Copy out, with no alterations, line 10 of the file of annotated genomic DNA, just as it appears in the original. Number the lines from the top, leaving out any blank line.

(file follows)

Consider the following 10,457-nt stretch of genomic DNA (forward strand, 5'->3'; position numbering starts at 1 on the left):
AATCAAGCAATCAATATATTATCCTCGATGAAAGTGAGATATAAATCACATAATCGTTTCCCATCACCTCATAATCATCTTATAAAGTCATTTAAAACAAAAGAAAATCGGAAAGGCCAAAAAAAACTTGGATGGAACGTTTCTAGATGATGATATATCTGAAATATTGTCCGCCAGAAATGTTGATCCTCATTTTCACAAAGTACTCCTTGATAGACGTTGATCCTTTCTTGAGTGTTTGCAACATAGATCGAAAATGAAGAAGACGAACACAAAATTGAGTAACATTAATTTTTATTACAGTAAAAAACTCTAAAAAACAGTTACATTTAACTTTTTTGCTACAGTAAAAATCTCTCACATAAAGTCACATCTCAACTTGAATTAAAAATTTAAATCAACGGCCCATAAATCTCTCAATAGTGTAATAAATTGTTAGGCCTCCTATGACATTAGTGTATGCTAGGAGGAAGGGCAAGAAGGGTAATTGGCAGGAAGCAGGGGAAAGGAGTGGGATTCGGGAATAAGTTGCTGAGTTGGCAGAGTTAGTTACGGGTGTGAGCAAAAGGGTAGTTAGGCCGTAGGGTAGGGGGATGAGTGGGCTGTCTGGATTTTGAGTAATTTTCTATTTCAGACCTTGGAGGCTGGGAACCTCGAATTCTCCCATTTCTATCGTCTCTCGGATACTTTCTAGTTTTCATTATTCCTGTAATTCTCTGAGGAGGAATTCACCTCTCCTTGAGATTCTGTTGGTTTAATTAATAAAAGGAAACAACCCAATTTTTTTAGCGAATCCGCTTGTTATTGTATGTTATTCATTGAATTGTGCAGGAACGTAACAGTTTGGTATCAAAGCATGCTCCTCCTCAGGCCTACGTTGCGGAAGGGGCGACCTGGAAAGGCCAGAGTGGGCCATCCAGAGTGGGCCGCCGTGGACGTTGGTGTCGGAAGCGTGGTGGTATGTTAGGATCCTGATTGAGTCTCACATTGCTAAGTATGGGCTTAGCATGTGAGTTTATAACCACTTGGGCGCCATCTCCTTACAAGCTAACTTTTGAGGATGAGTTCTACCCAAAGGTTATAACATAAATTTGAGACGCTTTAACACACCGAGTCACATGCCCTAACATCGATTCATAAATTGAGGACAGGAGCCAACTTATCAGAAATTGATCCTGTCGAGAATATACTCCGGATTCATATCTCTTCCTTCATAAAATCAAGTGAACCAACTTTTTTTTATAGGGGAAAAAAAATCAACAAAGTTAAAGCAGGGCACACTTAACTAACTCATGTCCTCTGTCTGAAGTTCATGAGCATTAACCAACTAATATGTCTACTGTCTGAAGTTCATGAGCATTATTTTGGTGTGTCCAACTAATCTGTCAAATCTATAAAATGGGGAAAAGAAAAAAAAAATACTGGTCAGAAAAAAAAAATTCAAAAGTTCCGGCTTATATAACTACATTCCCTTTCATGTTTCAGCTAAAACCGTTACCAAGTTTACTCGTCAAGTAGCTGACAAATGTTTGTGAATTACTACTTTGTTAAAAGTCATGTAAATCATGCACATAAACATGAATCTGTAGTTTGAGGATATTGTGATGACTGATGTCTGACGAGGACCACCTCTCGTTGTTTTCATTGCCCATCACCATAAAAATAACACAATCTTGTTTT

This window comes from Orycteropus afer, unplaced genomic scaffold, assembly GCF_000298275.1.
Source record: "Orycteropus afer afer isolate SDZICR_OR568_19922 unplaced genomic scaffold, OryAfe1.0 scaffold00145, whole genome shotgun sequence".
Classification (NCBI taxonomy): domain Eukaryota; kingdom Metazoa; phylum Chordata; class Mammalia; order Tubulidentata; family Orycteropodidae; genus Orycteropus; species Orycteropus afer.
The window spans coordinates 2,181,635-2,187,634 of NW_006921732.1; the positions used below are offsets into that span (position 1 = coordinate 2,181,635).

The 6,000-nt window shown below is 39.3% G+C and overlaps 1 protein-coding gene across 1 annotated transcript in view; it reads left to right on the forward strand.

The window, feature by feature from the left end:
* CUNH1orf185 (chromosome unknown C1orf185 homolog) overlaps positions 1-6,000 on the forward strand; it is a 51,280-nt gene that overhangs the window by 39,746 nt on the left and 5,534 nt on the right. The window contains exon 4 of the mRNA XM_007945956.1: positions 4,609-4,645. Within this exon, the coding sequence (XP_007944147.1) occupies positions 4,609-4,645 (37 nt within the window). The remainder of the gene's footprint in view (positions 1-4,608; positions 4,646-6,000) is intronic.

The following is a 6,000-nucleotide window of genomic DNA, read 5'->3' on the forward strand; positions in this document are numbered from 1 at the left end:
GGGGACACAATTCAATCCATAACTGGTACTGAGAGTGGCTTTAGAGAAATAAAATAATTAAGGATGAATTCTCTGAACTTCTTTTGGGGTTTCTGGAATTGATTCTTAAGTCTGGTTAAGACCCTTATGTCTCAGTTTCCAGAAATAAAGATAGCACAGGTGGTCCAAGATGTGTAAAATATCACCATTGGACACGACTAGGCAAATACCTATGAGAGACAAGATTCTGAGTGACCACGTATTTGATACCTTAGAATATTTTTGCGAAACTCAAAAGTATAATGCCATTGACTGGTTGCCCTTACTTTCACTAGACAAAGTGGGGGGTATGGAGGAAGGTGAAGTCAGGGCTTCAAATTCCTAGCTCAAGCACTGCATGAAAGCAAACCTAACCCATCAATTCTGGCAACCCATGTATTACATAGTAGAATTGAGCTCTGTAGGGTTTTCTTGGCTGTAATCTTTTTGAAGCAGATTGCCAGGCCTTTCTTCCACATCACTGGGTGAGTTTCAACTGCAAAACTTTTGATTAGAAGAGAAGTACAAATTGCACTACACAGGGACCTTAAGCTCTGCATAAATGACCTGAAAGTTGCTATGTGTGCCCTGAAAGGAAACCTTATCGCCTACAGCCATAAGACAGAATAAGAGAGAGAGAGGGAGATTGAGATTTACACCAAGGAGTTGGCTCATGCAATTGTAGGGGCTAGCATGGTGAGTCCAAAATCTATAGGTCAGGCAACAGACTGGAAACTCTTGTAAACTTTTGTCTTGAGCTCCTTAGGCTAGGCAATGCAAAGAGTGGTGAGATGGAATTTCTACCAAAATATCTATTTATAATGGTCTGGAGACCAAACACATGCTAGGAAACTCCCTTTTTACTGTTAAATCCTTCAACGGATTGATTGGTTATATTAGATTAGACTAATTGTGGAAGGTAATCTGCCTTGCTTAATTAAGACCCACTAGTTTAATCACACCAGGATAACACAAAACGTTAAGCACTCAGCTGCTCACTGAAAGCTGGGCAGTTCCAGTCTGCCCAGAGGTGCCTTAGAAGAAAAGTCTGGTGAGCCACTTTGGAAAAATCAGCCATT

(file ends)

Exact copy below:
The following is a 6,000-nucleotide window of genomic DNA, read 5'->3' on the forward strand; positions in this document are numbered from 1 at the left end: